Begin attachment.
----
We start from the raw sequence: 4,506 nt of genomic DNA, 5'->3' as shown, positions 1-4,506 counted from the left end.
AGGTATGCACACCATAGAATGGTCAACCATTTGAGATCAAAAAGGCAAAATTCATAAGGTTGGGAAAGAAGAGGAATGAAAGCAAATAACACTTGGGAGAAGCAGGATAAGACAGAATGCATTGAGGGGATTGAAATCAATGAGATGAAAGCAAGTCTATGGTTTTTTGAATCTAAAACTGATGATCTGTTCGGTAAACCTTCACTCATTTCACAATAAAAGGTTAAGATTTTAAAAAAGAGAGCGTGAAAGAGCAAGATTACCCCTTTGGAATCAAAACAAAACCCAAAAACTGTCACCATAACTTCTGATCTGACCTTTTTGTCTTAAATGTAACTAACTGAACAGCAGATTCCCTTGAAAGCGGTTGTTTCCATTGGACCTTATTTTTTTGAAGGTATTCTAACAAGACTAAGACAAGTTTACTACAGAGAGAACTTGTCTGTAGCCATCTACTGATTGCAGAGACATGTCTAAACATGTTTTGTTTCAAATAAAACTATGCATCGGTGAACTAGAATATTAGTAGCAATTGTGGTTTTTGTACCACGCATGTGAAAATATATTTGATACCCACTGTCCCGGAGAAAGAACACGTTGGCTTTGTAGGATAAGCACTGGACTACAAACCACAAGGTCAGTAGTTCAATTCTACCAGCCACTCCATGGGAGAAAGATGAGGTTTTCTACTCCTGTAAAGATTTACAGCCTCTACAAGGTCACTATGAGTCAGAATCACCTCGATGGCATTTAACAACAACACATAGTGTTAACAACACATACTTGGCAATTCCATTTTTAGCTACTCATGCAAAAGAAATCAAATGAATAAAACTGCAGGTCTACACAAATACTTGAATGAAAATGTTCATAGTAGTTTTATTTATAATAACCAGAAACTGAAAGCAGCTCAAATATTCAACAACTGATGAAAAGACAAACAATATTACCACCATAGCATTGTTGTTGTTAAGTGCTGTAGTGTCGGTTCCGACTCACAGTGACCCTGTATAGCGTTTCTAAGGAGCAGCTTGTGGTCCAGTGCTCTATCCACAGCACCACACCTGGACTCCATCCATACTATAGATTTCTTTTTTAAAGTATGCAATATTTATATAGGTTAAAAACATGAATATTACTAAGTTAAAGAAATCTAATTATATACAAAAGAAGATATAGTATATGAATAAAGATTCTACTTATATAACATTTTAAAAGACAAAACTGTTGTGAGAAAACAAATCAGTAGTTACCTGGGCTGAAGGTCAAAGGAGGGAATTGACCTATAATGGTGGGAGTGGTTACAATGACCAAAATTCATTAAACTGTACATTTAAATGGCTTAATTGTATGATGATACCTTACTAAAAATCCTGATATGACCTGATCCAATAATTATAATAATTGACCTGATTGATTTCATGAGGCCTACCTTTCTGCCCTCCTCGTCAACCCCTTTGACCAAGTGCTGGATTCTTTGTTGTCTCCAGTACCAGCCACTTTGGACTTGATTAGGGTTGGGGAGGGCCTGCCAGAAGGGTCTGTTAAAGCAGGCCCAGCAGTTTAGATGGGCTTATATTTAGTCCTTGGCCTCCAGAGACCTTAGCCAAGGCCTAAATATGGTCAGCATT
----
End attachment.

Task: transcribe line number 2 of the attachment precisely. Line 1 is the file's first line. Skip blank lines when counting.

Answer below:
AGGTATGCACACCATAGAATGGTCAACCATTTGAGATCAAAAAGGCAAAATTCATAAGGTTGGGAAAGAAGAGGAATGAAAGCAAATAACACTTGGGAGAAGCAGGATAAGACAGAATGCATTGAGGGGATTGAAATCAATGAGATGAAAGCAAGTCTATGGTTTTTTGAATCTAAAACTGATGATCTGTTCGGTAAACCTTCACTCATTTCACAATAAAAGGTTAAGATTTTAAAAAAGAGAGCGTGAAAGAGCAAGATTACCCCTTTGGAATCAAAACAAAACCCAAAAACTGTCACCATAACTTCTGATCTGACCTTTTTGTCTTAAATGTAACTAACTGAACAGCAGATTCCCTTGAAAGCGGTTGTTTCCATTGGACCTTATTTTTTTGAAGGTATTCTAACAAGACTAAGACAAGTTTACTACAGAGAGAACTTGTCTGTAGCCATCTACTGATTGCAGAGACATGTCTAAACATGTTTTGTTTCAAATAAAACTATGCATCGGTGAACTAGAATATTAGTAGCAATTGTGGTTTTTGTACCACGCATGTGAAAATATATTTGATACCCACTGTCCCGGAGAAAGAACACGTTGGCTTTGTAGGATAAGCACTGGACTACAAACCACAAGGTCAGTAGTTCAATTCTACCAGCCACTCCATGGGAGAAAGATGAGGTTTTCTACTCCTGTAAAGATTTACAGCCTCTACAAGGTCACTATGAGTCAGAATCACCTCGATGGCATTTAACAACAACACATAGTGTTAACAACACATACTTGGCAATTCCATTTTTAGCTACTCATGCAAAAGAAATCAAATGAATAAAACTGCAGGTCTACACAAATACTTGAATGAAAATGTTCATAGTAGTTTTATTTATAATAACCAGAAACTGAAAGCAGCTCAAATATTCAACAACTGATGAAAAGACAAACAATATTACCACCATAGCATTGTTGTTGTTAAGTGCTGTAGTGTCGGTTCCGACTCACAGTGACCCTGTATAGCGTTTCTAAGGAGCAGCTTGTGGTCCAGTGCTCTATCCACAGCACCACACCTGGACTCCATCCATACTATAGATTTCTTTTTTAAAGTATGCAATATTTATATAGGTTAAAAACATGAATATTACTAAGTTAAAGAAATCTAATTATATACAAAAGAAGATATAGTATATGAATAAAGATTCTACTTATATAACATTTTAAAAGACAAAACTGTTGTGAGAAAACAAATCAGTAGTTACCTGGGCTGAAGGTCAAAGGAGGGAATTGACCTATAATGGTGGGAGTGGTTACAATGACCAAAATTCATTAAACTGTACATTTAAATGGCTTAATTGTATGATGATACCTTACTAAAAATCCTGATATGACCTGATCCAATAATTATAATAATTGACCTGATTGATTTCATGAGGCCTACCTTTCTGCCCTCCTCGTCAACCCCTTTGACCAAGTGCTGGATTCTTTGTTGTCTCCAGTACCAGCCACTTTGGACTTGATTAGGGTTGGGGAGGGCCTGCCAGAAGGGTCTGTTAAAGCAGGCCCAGCAGTTTAGATGGGCTTATATTTAGTCCTTGGCCTCCAGAGACCTTAGCCAAGGCCTAAATATGGTCAGCATT